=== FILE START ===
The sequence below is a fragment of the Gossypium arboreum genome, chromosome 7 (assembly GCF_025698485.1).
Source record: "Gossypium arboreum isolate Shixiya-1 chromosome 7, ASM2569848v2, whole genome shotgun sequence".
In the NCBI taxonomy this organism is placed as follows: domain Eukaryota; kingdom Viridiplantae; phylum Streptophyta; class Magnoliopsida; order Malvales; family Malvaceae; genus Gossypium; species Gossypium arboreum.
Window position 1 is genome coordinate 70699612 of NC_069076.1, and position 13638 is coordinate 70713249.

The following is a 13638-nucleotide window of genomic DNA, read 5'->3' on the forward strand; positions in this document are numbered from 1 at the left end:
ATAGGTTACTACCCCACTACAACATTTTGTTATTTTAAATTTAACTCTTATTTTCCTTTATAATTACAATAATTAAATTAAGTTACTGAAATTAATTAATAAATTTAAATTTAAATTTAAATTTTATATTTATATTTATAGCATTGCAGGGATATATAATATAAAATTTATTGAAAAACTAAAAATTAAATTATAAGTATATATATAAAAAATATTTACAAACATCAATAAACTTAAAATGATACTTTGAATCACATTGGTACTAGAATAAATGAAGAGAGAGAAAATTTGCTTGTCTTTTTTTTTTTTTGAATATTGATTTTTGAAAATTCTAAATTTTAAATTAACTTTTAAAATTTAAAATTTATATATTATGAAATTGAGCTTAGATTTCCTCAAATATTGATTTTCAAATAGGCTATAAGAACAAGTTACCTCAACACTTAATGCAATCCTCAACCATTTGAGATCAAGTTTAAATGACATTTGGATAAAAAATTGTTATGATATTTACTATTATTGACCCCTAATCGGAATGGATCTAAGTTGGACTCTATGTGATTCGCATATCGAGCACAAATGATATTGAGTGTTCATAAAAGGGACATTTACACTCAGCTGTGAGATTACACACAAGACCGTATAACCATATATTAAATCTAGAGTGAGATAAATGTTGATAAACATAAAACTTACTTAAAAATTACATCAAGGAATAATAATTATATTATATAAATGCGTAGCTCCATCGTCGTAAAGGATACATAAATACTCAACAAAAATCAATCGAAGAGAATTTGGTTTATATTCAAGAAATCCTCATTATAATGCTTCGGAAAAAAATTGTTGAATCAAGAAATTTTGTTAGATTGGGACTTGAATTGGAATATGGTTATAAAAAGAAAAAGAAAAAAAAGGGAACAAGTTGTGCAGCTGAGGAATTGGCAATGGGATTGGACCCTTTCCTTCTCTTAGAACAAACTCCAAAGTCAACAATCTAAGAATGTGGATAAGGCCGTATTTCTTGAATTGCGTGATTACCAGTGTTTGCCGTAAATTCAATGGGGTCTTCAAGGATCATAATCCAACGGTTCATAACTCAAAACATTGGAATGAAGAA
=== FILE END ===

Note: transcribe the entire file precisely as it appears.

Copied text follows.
The sequence below is a fragment of the Gossypium arboreum genome, chromosome 7 (assembly GCF_025698485.1).
Source record: "Gossypium arboreum isolate Shixiya-1 chromosome 7, ASM2569848v2, whole genome shotgun sequence".
In the NCBI taxonomy this organism is placed as follows: domain Eukaryota; kingdom Viridiplantae; phylum Streptophyta; class Magnoliopsida; order Malvales; family Malvaceae; genus Gossypium; species Gossypium arboreum.
Window position 1 is genome coordinate 70699612 of NC_069076.1, and position 13638 is coordinate 70713249.

The following is a 13638-nucleotide window of genomic DNA, read 5'->3' on the forward strand; positions in this document are numbered from 1 at the left end:
ATAGGTTACTACCCCACTACAACATTTTGTTATTTTAAATTTAACTCTTATTTTCCTTTATAATTACAATAATTAAATTAAGTTACTGAAATTAATTAATAAATTTAAATTTAAATTTAAATTTTATATTTATATTTATAGCATTGCAGGGATATATAATATAAAATTTATTGAAAAACTAAAAATTAAATTATAAGTATATATATAAAAAATATTTACAAACATCAATAAACTTAAAATGATACTTTGAATCACATTGGTACTAGAATAAATGAAGAGAGAGAAAATTTGCTTGTCTTTTTTTTTTTTTGAATATTGATTTTTGAAAATTCTAAATTTTAAATTAACTTTTAAAATTTAAAATTTATATATTATGAAATTGAGCTTAGATTTCCTCAAATATTGATTTTCAAATAGGCTATAAGAACAAGTTACCTCAACACTTAATGCAATCCTCAACCATTTGAGATCAAGTTTAAATGACATTTGGATAAAAAATTGTTATGATATTTACTATTATTGACCCCTAATCGGAATGGATCTAAGTTGGACTCTATGTGATTCGCATATCGAGCACAAATGATATTGAGTGTTCATAAAAGGGACATTTACACTCAGCTGTGAGATTACACACAAGACCGTATAACCATATATTAAATCTAGAGTGAGATAAATGTTGATAAACATAAAACTTACTTAAAAATTACATCAAGGAATAATAATTATATTATATAAATGCGTAGCTCCATCGTCGTAAAGGATACATAAATACTCAACAAAAATCAATCGAAGAGAATTTGGTTTATATTCAAGAAATCCTCATTATAATGCTTCGGAAAAAAATTGTTGAATCAAGAAATTTTGTTAGATTGGGACTTGAATTGGAATATGGTTATAAAAAGAAAAAGAAAAAAAAGGGAACAAGTTGTGCAGCTGAGGAATTGGCAATGGGATTGGACCCTTTCCTTCTCTTAGAACAAACTCCAAAGTCAACAATCTAAGAATGTGGATAAGGCCGTATTTCTTGAATTGCGTGATTACCAGTGTTTGCCGTAAATTCAATGGGGTCTTCAAGGATCATAATCCAACGGTTCATAACTCAAAACATTGGAATGAAGAA